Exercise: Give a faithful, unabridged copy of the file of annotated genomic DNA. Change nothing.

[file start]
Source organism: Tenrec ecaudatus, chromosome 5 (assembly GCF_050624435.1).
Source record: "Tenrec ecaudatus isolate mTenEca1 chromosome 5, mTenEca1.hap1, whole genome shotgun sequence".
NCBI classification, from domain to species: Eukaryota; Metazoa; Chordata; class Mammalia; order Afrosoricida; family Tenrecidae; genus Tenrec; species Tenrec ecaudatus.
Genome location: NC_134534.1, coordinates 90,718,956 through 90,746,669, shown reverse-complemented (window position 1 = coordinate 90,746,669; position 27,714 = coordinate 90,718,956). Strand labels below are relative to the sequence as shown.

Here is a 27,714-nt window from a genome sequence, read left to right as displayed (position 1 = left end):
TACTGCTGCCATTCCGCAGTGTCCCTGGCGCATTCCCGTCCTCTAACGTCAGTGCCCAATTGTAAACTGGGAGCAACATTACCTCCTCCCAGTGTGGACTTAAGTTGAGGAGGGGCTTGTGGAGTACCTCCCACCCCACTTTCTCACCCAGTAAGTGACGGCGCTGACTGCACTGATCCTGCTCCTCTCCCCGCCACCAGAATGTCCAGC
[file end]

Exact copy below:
Source organism: Tenrec ecaudatus, chromosome 5 (assembly GCF_050624435.1).
Source record: "Tenrec ecaudatus isolate mTenEca1 chromosome 5, mTenEca1.hap1, whole genome shotgun sequence".
NCBI classification, from domain to species: Eukaryota; Metazoa; Chordata; class Mammalia; order Afrosoricida; family Tenrecidae; genus Tenrec; species Tenrec ecaudatus.
Genome location: NC_134534.1, coordinates 90,718,956 through 90,746,669, shown reverse-complemented (window position 1 = coordinate 90,746,669; position 27,714 = coordinate 90,718,956). Strand labels below are relative to the sequence as shown.

Here is a 27,714-nt window from a genome sequence, read left to right as displayed (position 1 = left end):
TACTGCTGCCATTCCGCAGTGTCCCTGGCGCATTCCCGTCCTCTAACGTCAGTGCCCAATTGTAAACTGGGAGCAACATTACCTCCTCCCAGTGTGGACTTAAGTTGAGGAGGGGCTTGTGGAGTACCTCCCACCCCACTTTCTCACCCAGTAAGTGACGGCGCTGACTGCACTGATCCTGCTCCTCTCCCCGCCACCAGAATGTCCAGC